PROJECT 21: COLONEL HARLAND J. SEYMOUR'S BATTERY HEN BATTERY
|Project coordinates: X +177 : Y +66 : Z +111
Now we're cooking. We have a ready supply of carrots to breed pigs with... and sell alongside the potatoes. Thing is, there's still something that has space reserved in Wurzel Dizzy's Fast Food Silo... chickens. And feathers, but this is mostly about chickens.
Chickens can be bred with any of the three varieties of seeds (and presumably four when 1.9 hits) as well as Nether wart - but even though I've got more seeds than I know what to do with, thanks to the automatic wheat farm, I don't need to do anything to keep the chickens coming. And best of all, their carcasses are tradeable, so automatic chicken farms are always a favourite amongst those of us who like to set and forget...
For those who don't know, the principle is, some mother hens up the top of the farm lay eggs, which are sent to a dispenser where they're automatically hatched, usually into a cramped cubicle that's only a single block in each direction. And, on a time circuit that's usually operated once a day via a daylight sensor, the adult chickens in the cubicle are either cooked with lava for an automatic food supply, or crushed so the meat can be traded. As beef isn't tradeable since the start of 1.8, I prefer to eat that and leave the chickens to make me money!
These automatic chicken farms tend to violate every animal welfare standard, though - not that these ever apply to computer sprites. The mother hens all tend to be crammed into the same tiny space as those that are going to be minced... a bit like battery hens. Which made me think... could I design the farm so that it looks like a giant battery?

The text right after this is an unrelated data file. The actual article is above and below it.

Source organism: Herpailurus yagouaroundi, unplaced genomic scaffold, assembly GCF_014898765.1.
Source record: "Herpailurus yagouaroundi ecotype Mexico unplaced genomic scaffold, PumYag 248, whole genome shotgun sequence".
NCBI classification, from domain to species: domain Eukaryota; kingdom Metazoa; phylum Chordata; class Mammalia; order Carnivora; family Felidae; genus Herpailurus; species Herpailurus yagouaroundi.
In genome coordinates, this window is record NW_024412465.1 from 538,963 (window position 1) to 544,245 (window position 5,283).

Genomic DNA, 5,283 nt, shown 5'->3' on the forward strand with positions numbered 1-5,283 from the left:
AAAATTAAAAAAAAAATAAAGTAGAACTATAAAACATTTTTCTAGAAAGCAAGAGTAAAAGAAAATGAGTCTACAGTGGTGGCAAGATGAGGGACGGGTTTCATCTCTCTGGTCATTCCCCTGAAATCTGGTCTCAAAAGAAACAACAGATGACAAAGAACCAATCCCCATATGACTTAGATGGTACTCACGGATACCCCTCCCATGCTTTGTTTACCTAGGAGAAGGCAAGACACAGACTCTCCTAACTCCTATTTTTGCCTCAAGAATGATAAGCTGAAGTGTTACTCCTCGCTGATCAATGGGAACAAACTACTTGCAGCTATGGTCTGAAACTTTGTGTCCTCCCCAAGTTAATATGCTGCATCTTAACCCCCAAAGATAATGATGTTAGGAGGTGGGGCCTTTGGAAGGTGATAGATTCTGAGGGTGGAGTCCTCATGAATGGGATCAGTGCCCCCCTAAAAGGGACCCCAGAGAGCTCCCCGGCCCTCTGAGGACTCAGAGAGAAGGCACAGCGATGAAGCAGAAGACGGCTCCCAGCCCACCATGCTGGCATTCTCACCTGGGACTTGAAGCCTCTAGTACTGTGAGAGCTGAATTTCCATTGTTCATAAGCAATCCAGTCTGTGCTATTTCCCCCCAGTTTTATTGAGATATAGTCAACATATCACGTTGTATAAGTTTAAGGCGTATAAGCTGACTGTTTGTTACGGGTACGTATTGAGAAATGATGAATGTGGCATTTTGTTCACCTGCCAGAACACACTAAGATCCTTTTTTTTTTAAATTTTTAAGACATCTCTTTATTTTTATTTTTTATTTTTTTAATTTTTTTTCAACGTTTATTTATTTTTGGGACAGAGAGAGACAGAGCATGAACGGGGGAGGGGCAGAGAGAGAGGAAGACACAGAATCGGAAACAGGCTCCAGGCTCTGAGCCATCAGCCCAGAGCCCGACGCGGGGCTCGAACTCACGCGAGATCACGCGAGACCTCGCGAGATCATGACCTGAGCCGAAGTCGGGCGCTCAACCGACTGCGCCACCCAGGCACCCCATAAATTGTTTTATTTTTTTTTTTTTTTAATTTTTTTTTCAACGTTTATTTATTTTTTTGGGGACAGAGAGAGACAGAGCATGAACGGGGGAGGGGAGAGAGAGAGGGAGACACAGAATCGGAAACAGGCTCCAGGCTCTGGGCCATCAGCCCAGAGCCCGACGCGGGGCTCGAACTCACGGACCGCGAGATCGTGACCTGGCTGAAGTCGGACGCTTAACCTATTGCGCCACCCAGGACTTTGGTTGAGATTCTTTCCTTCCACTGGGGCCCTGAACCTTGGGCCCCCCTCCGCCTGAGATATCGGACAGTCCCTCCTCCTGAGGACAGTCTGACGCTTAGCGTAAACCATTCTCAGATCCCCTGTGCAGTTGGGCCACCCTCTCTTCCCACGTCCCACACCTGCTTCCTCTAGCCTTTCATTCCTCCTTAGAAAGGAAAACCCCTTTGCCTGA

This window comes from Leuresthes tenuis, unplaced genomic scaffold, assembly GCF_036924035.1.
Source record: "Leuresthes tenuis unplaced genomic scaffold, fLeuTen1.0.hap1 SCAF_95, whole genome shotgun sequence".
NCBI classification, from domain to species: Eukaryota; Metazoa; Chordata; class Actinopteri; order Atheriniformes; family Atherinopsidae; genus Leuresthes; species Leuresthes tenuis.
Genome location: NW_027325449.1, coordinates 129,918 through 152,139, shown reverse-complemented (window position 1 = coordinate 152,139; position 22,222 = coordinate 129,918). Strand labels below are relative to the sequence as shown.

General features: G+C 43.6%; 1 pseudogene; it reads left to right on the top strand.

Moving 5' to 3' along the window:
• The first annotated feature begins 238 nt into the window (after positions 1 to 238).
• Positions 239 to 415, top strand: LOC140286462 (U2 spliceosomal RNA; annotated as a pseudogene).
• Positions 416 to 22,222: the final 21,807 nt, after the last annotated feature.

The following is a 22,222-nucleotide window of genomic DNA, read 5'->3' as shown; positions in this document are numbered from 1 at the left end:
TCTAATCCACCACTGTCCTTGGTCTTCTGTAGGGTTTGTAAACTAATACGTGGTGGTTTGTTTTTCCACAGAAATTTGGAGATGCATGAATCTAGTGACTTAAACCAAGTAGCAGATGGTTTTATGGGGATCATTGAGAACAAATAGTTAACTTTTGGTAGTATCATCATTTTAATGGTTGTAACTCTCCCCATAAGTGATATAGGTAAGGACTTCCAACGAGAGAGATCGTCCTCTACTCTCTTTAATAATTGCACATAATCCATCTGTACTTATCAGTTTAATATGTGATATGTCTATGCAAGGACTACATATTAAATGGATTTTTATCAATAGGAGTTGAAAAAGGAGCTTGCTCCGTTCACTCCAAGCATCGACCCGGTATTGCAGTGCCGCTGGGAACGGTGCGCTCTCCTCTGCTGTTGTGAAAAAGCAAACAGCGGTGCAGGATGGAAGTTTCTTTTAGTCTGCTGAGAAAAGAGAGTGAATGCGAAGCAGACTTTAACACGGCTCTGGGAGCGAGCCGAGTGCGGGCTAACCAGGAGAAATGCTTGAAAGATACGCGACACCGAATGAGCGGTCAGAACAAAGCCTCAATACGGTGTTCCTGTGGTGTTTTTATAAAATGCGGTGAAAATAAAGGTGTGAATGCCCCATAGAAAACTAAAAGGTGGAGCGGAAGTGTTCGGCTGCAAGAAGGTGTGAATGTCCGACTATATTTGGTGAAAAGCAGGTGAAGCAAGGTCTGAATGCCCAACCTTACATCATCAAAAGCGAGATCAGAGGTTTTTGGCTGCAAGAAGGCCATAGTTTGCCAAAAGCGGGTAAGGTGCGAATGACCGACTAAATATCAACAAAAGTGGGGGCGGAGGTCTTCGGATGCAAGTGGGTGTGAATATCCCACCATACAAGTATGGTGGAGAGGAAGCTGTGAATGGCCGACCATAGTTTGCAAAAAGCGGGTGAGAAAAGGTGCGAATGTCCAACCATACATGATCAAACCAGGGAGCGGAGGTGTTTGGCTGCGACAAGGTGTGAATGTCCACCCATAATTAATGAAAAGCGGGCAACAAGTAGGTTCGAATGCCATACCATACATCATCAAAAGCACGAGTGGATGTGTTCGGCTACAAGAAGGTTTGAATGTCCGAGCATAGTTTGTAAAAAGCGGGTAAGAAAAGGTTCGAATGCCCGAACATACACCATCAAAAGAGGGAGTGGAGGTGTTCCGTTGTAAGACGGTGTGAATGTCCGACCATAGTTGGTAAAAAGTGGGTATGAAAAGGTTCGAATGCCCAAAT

Picking up a spare D-size Duracell I had lying around, I measured it, converted my measurements to blocks in a test world, consulted Plotz to get the circle right and had a bash...
This farm has been updated: see Project 31: Fixing More Holes.
Typical production rate: 1.1 chickens and feathers, per hour, per mother hen
(i.e. 11 of each item per hour for 10 mother hens, 55 for 50 mother hens, etc.)
These stats hold for up to a recommended maximum of 100 mother hens - after which the production rate will drop because the juveniles in the crusher will take longer than the standard 20 minutes to grow into adults.